Bentonville, Ark. Wal-Mart Stores on Thursday detailed its plans to develop a worldwide sustainable product index during a meeting with 1,500 of its suppliers, associates and sustainability leaders at its home office. The index will establish a single source of data for evaluating the sustainability of products.
"We do not see this as a trend that will fade. Higher customer expectations are a permanent part of the future," said Mike Duke, president and CEO, Wal-Mart.
Duke said the eco-rating effort would involve three steps.
First, he said, Wal-Mart will survey its more than 100,000 suppliers around the world. The survey includes 15 questions that will serve as a tool for the chains’ suppliers to evaluate their own sustainability efforts. The questions will focus on four areas: energy and climate; material efficiency; natural resources, and people and community. The company will ask its top-tier U.S. suppliers to complete the survey by Oct. 1. Outside the United States, the company will develop timelines on a country-by-country basis for suppliers to complete the survey.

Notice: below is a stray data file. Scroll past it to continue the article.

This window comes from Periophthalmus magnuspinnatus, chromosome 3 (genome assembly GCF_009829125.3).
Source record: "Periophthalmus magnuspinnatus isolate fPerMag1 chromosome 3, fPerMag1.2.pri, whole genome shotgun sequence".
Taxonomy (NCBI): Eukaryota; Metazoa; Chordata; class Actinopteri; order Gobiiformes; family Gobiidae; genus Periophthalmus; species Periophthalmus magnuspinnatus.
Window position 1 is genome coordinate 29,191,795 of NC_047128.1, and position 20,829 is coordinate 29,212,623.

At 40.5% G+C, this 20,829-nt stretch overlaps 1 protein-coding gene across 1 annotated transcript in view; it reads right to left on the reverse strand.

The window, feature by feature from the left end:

Next, Duke said, Wal-Mart will help create a consortium of universities to collaborate with governments, suppliers and retailers in developing the sustainability index. The consortium will work with suppliers to assess each product's impact, from the use of raw materials through the potential for recycling.
The company will also partner with one or more leading technology companies to create an open platform that will power the index.
"It is not our goal to create or own this index," said Duke. "We want to spur the development of a common database that will allow the consortium to collect and analyze the knowledge of the global supply chain. We think this shared database will generate opportunities to be more innovative and to improve the sustainability of products and processes."
The final step, Duke said, will be making the information available to customers in the form of index numbers "to tell customers about the sustainability of a product that they're purchasing."